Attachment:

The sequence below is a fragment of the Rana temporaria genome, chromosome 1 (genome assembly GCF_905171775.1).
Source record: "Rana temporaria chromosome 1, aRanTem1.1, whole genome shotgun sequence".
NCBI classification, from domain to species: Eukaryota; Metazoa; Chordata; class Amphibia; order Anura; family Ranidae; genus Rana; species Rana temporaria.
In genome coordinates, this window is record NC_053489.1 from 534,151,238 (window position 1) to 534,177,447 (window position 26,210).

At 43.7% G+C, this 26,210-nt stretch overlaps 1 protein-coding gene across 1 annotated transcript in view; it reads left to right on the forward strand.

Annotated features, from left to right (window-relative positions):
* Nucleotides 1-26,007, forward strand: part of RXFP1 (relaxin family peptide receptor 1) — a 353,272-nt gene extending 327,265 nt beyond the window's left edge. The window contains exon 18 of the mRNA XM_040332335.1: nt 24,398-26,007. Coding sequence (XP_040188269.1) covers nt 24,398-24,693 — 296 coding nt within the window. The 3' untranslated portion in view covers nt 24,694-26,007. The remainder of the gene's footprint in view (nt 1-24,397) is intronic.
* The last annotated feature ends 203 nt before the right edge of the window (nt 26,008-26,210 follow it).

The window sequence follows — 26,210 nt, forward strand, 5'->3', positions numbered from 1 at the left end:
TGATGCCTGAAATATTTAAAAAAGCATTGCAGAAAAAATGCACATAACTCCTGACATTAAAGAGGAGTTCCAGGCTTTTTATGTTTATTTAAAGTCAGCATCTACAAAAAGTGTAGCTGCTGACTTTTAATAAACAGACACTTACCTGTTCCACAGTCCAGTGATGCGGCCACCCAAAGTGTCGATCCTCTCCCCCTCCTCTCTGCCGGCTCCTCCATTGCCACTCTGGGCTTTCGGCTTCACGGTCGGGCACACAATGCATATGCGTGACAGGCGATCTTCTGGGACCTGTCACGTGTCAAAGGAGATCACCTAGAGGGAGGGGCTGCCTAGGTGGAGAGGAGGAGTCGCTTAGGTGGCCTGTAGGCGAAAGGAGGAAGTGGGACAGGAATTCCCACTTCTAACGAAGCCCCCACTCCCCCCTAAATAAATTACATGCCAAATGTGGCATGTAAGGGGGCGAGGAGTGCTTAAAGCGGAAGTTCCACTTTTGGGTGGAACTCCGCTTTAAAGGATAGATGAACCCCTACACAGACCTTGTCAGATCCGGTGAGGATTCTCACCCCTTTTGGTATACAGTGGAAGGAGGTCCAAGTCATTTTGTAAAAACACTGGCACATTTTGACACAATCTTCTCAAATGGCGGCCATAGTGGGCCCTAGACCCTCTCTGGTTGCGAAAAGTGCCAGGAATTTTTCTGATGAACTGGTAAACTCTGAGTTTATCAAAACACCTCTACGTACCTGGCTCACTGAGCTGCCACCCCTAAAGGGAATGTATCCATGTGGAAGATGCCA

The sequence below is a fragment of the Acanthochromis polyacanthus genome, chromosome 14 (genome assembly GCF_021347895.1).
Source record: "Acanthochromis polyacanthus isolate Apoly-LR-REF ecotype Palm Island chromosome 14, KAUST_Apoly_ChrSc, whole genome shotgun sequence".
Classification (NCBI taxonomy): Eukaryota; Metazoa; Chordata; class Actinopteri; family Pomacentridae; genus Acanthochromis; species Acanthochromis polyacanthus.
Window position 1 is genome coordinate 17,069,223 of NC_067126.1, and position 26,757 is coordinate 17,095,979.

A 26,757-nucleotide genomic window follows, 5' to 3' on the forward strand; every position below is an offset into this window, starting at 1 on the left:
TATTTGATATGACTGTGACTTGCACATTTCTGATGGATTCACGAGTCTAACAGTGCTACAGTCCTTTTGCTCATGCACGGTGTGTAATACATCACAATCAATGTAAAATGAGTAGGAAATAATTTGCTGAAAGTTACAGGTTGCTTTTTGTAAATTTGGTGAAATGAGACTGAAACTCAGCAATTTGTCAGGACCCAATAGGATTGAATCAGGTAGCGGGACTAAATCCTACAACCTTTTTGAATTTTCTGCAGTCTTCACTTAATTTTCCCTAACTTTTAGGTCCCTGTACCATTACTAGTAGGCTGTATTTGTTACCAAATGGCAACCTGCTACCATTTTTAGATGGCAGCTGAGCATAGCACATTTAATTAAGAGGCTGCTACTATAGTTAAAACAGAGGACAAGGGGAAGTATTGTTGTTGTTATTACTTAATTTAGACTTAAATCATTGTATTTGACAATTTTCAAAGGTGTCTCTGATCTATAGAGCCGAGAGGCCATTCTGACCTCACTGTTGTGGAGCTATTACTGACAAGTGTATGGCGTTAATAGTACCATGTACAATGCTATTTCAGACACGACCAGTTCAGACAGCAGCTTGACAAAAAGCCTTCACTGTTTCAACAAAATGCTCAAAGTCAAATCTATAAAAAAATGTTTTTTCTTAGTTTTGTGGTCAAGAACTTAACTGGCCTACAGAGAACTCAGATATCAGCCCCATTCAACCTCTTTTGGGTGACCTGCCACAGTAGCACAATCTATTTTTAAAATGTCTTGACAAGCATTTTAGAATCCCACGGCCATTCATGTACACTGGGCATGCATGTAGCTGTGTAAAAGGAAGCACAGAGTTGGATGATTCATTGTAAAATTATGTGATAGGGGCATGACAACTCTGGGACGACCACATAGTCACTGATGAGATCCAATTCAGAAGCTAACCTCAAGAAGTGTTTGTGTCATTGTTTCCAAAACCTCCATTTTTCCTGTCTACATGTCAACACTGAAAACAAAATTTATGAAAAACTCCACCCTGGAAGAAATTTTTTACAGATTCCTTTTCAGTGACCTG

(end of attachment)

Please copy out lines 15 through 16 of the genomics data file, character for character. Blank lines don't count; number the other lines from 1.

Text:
A 26,757-nucleotide genomic window follows, 5' to 3' on the forward strand; every position below is an offset into this window, starting at 1 on the left:
TATTTGATATGACTGTGACTTGCACATTTCTGATGGATTCACGAGTCTAACAGTGCTACAGTCCTTTTGCTCATGCACGGTGTGTAATACATCACAATCAATGTAAAATGAGTAGGAAATAATTTGCTGAAAGTTACAGGTTGCTTTTTGTAAATTTGGTGAAATGAGACTGAAACTCAGCAATTTGTCAGGACCCAATAGGATTGAATCAGGTAGCGGGACTAAATCCTACAACCTTTTTGAATTTTCTGCAGTCTTCACTTAATTTTCCCTAACTTTTAGGTCCCTGTACCATTACTAGTAGGCTGTATTTGTTACCAAATGGCAACCTGCTACCATTTTTAGATGGCAGCTGAGCATAGCACATTTAATTAAGAGGCTGCTACTATAGTTAAAACAGAGGACAAGGGGAAGTATTGTTGTTGTTATTACTTAATTTAGACTTAAATCATTGTATTTGACAATTTTCAAAGGTGTCTCTGATCTATAGAGCCGAGAGGCCATTCTGACCTCACTGTTGTGGAGCTATTACTGACAAGTGTATGGCGTTAATAGTACCATGTACAATGCTATTTCAGACACGACCAGTTCAGACAGCAGCTTGACAAAAAGCCTTCACTGTTTCAACAAAATGCTCAAAGTCAAATCTATAAAAAAATGTTTTTTCTTAGTTTTGTGGTCAAGAACTTAACTGGCCTACAGAGAACTCAGATATCAGCCCCATTCAACCTCTTTTGGGTGACCTGCCACAGTAGCACAATCTATTTTTAAAATGTCTTGACAAGCATTTTAGAATCCCACGGCCATTCATGTACACTGGGCATGCATGTAGCTGTGTAAAAGGAAGCACAGAGTTGGATGATTCATTGTAAAATTATGTGATAGGGGCATGACAACTCTGGGACGACCACATAGTCACTGATGAGATCCAATTCAGAAGCTAACCTCAAGAAGTGTTTGTGTCATTGTTTCCAAAACCTCCATTTTTCCTGTCTACATGTCAACACTGAAAACAAAATTTATGAAAAACTCCACCCTGGAAGAAATTTTTTACAGATTCCTTTTCAGTGACCTG